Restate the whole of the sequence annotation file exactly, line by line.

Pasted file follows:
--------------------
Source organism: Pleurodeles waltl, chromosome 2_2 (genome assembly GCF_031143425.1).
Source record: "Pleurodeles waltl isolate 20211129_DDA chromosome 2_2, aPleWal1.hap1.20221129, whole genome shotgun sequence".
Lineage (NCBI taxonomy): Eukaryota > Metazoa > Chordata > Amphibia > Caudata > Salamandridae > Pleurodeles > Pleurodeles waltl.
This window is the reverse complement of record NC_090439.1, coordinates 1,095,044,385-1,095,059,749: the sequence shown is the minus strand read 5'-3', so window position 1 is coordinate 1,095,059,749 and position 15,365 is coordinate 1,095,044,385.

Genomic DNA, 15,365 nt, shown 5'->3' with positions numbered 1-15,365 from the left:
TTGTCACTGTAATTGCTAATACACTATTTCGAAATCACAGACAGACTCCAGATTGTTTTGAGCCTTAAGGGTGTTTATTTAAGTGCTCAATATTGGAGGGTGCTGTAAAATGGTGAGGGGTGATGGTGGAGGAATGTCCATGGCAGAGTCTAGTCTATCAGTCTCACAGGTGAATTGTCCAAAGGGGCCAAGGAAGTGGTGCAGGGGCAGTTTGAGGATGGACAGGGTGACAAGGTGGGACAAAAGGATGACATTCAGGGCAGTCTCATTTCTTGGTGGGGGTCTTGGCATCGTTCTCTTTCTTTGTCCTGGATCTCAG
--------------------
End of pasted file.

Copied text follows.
Source organism: Pleurodeles waltl, chromosome 2_2 (genome assembly GCF_031143425.1).
Source record: "Pleurodeles waltl isolate 20211129_DDA chromosome 2_2, aPleWal1.hap1.20221129, whole genome shotgun sequence".
Lineage (NCBI taxonomy): Eukaryota > Metazoa > Chordata > Amphibia > Caudata > Salamandridae > Pleurodeles > Pleurodeles waltl.
This window is the reverse complement of record NC_090439.1, coordinates 1,095,044,385-1,095,059,749: the sequence shown is the minus strand read 5'-3', so window position 1 is coordinate 1,095,059,749 and position 15,365 is coordinate 1,095,044,385.

Genomic DNA, 15,365 nt, shown 5'->3' with positions numbered 1-15,365 from the left:
TTGTCACTGTAATTGCTAATACACTATTTCGAAATCACAGACAGACTCCAGATTGTTTTGAGCCTTAAGGGTGTTTATTTAAGTGCTCAATATTGGAGGGTGCTGTAAAATGGTGAGGGGTGATGGTGGAGGAATGTCCATGGCAGAGTCTAGTCTATCAGTCTCACAGGTGAATTGTCCAAAGGGGCCAAGGAAGTGGTGCAGGGGCAGTTTGAGGATGGACAGGGTGACAAGGTGGGACAAAAGGATGACATTCAGGGCAGTCTCATTTCTTGGTGGGGGTCTTGGCATCGTTCTCTTTCTTTGTCCTGGATCTCAG